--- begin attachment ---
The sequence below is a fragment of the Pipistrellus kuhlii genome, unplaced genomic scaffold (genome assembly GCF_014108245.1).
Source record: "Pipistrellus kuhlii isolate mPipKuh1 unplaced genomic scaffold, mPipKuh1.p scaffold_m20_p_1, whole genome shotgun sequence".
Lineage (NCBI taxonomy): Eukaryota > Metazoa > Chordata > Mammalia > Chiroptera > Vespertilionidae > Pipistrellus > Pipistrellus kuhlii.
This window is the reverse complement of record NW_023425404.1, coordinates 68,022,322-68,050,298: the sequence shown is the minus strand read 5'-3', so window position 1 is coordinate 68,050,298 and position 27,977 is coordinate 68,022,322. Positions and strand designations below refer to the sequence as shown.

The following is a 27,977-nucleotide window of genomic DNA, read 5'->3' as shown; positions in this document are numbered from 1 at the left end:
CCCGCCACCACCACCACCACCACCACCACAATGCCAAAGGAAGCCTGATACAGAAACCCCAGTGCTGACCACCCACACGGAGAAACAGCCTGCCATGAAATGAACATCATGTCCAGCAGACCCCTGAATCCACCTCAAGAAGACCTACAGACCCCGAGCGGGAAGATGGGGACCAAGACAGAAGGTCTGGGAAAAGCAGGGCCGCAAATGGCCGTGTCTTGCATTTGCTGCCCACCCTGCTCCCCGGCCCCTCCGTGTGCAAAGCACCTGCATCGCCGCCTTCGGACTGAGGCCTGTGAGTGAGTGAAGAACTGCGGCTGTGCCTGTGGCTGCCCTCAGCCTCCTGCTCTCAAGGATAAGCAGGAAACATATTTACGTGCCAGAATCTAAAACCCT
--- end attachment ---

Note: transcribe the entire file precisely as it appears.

The sequence below is a fragment of the Pipistrellus kuhlii genome, unplaced genomic scaffold (genome assembly GCF_014108245.1).
Source record: "Pipistrellus kuhlii isolate mPipKuh1 unplaced genomic scaffold, mPipKuh1.p scaffold_m20_p_1, whole genome shotgun sequence".
Lineage (NCBI taxonomy): Eukaryota > Metazoa > Chordata > Mammalia > Chiroptera > Vespertilionidae > Pipistrellus > Pipistrellus kuhlii.
This window is the reverse complement of record NW_023425404.1, coordinates 68,022,322-68,050,298: the sequence shown is the minus strand read 5'-3', so window position 1 is coordinate 68,050,298 and position 27,977 is coordinate 68,022,322. Positions and strand designations below refer to the sequence as shown.

The following is a 27,977-nucleotide window of genomic DNA, read 5'->3' as shown; positions in this document are numbered from 1 at the left end:
CCCGCCACCACCACCACCACCACCACCACAATGCCAAAGGAAGCCTGATACAGAAACCCCAGTGCTGACCACCCACACGGAGAAACAGCCTGCCATGAAATGAACATCATGTCCAGCAGACCCCTGAATCCACCTCAAGAAGACCTACAGACCCCGAGCGGGAAGATGGGGACCAAGACAGAAGGTCTGGGAAAAGCAGGGCCGCAAATGGCCGTGTCTTGCATTTGCTGCCCACCCTGCTCCCCGGCCCCTCCGTGTGCAAAGCACCTGCATCGCCGCCTTCGGACTGAGGCCTGTGAGTGAGTGAAGAACTGCGGCTGTGCCTGTGGCTGCCCTCAGCCTCCTGCTCTCAAGGATAAGCAGGAAACATATTTACGTGCCAGAATCTAAAACCCT